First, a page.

I’m a member of the NONFICTION NINJAS – ten authors who specialize in writing nonfiction for children. We post writing tips on our blog every Tuesday. I encourage you to read them all! Here are links to my posts:
I describe four ways that outlines help me after a manuscript is written:
- revising a manuscript
- critiquing others’ manuscripts
- studying mentor texts
- restructuring a text
Find out what ten authors say were challenges they faced in creating their books.
This blogpost explains how nonfiction books benefit from an overall driving question.
How does considering our writing strengths help us choose projects we really enjoy?
I discuss why visiting museums can spark great ideas for writing nonfiction.
I’ve found that I can make short periods of writing time productive by focusing on small, specific tasks. What kinds of tasks work well for short bursts of writing energy?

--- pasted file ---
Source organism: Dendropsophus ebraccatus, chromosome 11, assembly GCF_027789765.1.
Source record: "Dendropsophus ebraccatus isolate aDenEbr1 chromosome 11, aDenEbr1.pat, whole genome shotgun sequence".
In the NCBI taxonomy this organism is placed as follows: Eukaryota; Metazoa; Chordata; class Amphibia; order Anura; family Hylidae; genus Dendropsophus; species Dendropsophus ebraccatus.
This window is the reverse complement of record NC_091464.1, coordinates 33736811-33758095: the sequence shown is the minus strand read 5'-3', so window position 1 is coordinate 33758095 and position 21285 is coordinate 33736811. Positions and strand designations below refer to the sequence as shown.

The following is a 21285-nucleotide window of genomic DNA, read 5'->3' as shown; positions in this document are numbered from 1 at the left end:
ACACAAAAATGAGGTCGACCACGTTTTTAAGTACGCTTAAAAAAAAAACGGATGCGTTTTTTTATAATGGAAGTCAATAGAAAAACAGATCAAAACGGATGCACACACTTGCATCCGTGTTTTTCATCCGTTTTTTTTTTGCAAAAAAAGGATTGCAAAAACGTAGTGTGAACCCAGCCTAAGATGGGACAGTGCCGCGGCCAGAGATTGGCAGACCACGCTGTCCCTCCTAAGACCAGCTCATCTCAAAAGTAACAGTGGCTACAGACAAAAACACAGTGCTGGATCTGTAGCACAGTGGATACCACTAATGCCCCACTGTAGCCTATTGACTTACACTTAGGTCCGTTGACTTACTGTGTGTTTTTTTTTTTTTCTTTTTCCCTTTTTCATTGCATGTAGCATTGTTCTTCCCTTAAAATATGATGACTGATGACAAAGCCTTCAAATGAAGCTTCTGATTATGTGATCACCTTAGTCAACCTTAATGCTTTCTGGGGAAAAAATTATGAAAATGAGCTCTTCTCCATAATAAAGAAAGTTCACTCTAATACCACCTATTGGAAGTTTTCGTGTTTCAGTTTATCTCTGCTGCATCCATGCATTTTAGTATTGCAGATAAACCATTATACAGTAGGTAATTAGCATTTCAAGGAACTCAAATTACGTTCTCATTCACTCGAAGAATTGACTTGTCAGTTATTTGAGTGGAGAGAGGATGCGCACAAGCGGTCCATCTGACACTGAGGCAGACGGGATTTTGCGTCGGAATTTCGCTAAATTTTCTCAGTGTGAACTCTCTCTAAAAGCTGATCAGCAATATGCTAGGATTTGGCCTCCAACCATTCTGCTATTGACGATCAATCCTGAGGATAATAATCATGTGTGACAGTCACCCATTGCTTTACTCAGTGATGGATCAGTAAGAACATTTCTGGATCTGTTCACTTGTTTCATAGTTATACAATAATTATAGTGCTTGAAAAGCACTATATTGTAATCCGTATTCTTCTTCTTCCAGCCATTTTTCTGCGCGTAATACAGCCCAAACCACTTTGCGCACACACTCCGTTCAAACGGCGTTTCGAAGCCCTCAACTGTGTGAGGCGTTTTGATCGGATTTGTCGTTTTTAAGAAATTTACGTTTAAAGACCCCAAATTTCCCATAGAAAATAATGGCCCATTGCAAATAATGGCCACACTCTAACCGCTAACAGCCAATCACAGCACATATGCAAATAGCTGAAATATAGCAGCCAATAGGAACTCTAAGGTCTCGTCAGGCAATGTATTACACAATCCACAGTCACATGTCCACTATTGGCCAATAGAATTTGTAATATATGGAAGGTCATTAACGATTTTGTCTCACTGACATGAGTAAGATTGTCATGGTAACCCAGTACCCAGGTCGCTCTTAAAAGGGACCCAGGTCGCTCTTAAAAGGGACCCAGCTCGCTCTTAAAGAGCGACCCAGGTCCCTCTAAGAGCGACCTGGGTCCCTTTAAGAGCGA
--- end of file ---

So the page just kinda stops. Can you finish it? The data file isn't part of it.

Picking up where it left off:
Here are some of my earlier blogposts:
Anticipating readers’ questions helps me in writing nonfiction. I give an example of questions for Chapter 2 of the book that I thought readers would want answered.
A JOURNEY THROUGH TIME (“Author’s Note” from the book)
An insatiable curiosity led me to search for everything I could find related to Mawangdui. But how could I shape what I’d discovered into a book? Aha – as a time capsule . . .
I share four lessons I learned during the 14-year process of writing the book:
- choose a topic big enough to sustain your interest
- do your homework
- know why you’re writing the book
- be tenacious
Writing the book involved a personal journey of becoming connected to my Chinese ancestors. I describe how performing rituals to honor my ancestors at their graves helped me understand why Lady Dai’s family constructed such an elaborate tomb for her (and vice versa).
A Q&A for the Next Big Thing author blog tour, posted by fabulous writer friend Sean McCollum. I give brief answers to such questions as how long it took to write the first draft and what inspired me to write the book.
I explain how I experiment with writing multiple openings to figure out how to approach a chapter, article, or story. As an example, I give five openings I brainstormed for Chapter 6 of the book.